Thursday, August 5, 2010

Dinner for Schmucks: Who's the Bigger Schmuck?

Let’s start with this. What is a schmuck, exactly? It’s a Yiddish word with a dual meaning – both a dupe (as in, “what a schmuck” said the car dealer when he sold the guy a lemon) and an asshole (as in “what a schmuck” when that guy spills your soda as he crams past you at the baseball game).

Properly, the role played by Steve Carroll (as Barry) in this movie isn’t a schmuck, but a schlemiel. A schlemiel is a supremely careless guy, and a bit of a shut-in, who ruins everything he contacts. And a schlimazel is, in the old Jewish joke, “the person upon whom the schlemiel spills his soup.” That puts Paul Rudd (as Tim) in the role of the schlimazel whose life is nearly ruined by his encounter with Carroll’s schlemiel.

The set up, taken from an earlier French film (whose translation is roughly "dinner for dolts" - a more accurate description and a film which was, by the way, nominated for several awards), is this: Tim works for a wealthy hedge fund. He labors away on the entry-level 6th floor until one day, someone from the executive floor is fired, and there’s an opening for a promotion. Tim sees his chance and makes a move to pitch a German millionaire to take over his antiques business as a way of getting the firm to manage his money. The only catch is this: the executives on the 9th floor have this little ritual of “dinner for schmucks,” which is that they each find one laughable, oddball loser that they bring over for dinner at the CEO’s mansion, whereupon they have a contest to see which guest is the oddest. The one who has brought the “winner” wins the approbation of the group.

The problem with this movie is that it wants to have it both ways – it wants to both get some laughs out the oddballs, just like the executives, as well as romp in moral approbation that anyone would stoop to such a thing. The real “schmucks,” the movie wants to say, are the executives. Thus we get Tim’s disapproving girlfriend, a museum curator who herself Is a bit too involved with a pompous, hairy-chested Matthew-Barney type artist (Jemaine Clement, de-nerded from "Flight of the Concords"). Clement's Kieran gallumps through his modernist apartment with literally nothing but a fig leaf and hooves as he photographs himself in various stages of coitus with painted women, and I suppose he is meant to be a counterpart to the loser oddballs, suggesting there is a very fine line between kooks and geniuses.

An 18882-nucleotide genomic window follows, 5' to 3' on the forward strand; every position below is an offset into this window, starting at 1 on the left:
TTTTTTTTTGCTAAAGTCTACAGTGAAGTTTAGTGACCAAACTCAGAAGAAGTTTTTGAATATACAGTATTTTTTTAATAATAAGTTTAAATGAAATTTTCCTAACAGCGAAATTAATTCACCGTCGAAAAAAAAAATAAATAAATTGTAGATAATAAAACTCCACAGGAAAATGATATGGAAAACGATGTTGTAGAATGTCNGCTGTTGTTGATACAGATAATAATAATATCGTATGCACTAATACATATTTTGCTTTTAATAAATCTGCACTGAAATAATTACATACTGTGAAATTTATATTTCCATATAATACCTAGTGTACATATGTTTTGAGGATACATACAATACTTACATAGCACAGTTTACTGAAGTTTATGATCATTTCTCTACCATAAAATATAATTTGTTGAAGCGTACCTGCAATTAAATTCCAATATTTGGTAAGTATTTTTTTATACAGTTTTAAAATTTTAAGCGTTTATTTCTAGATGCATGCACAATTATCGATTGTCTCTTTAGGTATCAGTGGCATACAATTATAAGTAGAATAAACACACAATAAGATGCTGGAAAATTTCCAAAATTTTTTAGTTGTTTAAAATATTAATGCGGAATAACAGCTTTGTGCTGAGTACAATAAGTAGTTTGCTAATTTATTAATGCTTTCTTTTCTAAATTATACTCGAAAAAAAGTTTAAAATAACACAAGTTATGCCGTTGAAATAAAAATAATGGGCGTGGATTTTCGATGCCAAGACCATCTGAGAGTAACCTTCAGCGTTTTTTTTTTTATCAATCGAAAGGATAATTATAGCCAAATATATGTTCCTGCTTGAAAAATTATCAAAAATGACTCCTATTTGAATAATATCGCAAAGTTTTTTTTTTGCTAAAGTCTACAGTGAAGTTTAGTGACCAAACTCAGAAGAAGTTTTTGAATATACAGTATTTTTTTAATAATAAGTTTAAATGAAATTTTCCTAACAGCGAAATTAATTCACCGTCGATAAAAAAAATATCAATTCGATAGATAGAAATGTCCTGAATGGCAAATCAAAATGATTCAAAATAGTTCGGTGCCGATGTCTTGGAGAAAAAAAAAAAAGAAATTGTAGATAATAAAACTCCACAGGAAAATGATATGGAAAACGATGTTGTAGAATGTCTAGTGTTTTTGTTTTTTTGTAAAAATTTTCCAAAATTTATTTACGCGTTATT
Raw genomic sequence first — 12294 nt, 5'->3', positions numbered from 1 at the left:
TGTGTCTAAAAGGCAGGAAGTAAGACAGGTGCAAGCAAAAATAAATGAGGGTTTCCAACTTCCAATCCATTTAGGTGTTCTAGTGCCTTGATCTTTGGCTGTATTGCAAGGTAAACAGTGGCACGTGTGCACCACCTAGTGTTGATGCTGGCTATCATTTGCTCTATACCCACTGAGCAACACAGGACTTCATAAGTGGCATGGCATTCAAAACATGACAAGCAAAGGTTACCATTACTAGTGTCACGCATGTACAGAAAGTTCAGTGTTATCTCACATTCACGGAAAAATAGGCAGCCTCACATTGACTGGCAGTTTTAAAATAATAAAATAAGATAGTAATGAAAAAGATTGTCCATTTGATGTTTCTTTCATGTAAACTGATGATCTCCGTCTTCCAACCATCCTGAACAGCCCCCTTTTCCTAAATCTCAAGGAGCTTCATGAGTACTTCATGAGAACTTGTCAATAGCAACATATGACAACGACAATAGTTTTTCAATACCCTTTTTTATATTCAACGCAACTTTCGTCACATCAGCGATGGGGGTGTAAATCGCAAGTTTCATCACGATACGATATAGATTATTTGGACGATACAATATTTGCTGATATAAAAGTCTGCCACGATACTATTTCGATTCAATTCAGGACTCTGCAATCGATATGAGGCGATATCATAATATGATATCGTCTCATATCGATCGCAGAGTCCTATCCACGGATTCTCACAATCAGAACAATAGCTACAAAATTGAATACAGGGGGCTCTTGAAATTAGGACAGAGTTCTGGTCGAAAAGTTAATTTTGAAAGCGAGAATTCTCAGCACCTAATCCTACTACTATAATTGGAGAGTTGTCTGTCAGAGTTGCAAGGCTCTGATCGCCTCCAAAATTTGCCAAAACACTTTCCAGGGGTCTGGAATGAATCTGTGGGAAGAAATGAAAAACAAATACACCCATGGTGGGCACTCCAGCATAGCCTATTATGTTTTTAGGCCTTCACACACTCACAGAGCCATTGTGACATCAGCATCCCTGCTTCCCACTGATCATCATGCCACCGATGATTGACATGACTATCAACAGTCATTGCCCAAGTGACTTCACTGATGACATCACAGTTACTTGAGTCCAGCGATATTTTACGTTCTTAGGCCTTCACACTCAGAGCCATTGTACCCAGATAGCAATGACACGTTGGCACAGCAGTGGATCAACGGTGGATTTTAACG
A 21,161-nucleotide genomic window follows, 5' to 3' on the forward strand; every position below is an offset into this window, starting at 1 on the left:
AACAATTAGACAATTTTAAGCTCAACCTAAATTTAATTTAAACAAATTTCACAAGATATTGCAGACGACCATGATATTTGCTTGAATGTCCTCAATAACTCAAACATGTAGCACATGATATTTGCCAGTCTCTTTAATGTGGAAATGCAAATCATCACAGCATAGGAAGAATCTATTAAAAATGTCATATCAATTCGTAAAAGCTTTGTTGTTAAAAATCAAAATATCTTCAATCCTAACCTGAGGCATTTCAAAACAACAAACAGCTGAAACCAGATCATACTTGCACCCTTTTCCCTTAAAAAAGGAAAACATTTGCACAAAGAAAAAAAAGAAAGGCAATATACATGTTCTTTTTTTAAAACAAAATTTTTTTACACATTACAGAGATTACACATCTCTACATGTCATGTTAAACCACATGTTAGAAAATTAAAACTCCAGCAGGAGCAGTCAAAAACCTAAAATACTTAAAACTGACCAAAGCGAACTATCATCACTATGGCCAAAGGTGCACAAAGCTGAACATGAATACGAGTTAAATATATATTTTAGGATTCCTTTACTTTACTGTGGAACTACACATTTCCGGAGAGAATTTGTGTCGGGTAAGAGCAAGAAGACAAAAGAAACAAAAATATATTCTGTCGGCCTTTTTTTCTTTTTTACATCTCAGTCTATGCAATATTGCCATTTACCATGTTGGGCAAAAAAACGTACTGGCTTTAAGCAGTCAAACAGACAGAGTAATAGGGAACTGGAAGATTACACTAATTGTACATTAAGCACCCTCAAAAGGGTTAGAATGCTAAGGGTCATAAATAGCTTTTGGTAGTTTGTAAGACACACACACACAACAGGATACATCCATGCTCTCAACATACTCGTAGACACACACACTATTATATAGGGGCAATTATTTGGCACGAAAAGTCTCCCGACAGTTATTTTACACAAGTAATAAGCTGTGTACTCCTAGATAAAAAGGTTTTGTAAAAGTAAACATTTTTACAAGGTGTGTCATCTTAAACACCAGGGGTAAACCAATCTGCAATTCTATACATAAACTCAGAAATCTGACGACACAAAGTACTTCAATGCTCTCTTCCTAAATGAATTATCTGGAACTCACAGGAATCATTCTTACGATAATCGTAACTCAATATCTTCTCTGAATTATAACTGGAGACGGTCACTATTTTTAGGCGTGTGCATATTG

If only the movie went with that. Instead, what happens is predictable sit-com. The girlfriend, carelessly drawn in by Kieran’s charisma, is also a bit of a downer (even though she’s French) who thinks this whole dinner idea is for the birds. After swearing to his girlfriend that he’d never stoop to such a low contest, Tim literally runs into Barry as he’s picking a mouse off the street for his latest mouse diorama. It’s a stroke of fate, or so Tim exclaims, and he’s just as quickly changed his mind and invited Barry to the dinner.

Then the movie veers completely off track and into some variation of Cable Guy, as Barry begins to ruin Tim’s life before they even get to the party. There are various stunts involving ex- girlfriends, tax auditors, the German millionaire, and a destroyed Porsche (the moment I first saw that nice car enter the fame I knew it was toast). All of this seems completely off track as we haven’t even had dinner and the only schmuck, it seems, was me for buying a ticket.

Things pick up once the ensemble cast of schlemiels, schlimazels, schmucks, and oddballs all assemble for dinner, but really, aside from some nice moments of fake hypnotization, not much funny happens. The script seems too concerned with both trying to entertain us with oddball behavior and turning the schmucky executives into bad-guys for wanting to be entertained by various ho-hum losers. That puts the audience in a weird place of both being the schmuck and the schlimazel (and with Carroll's schlemiel, as the picture's centerpiece, never quite achieving either endearing quirkiness or the existential threat that say, Jim Carrey does in Cable Guy), and the movie never develops a coherent message.

The real problem here is that the movie lacks the courage of its premise. What would be funny would be to go with the idea of laughing at oddballs and take it, unembarrassed, to its logical conclusion. What would that say about our current elite? Are there really, perhaps, people who are just too weird to be lovable? Either, or both, of those would be interesting social commentary ripe for mining some nice satire.

I have a feeling the original film may have gone for the jugular like that. Instead, in this washed out Americanized version, the movie wants to take the politically correct, inoffensive approach of loving everyone’s weirdness and condemning the oafish rich (Tim ends up the movie losing his job, but he’s happier for it). It’s inoffensive, all right, but it just isn’t true. And neither is it funny, very much.

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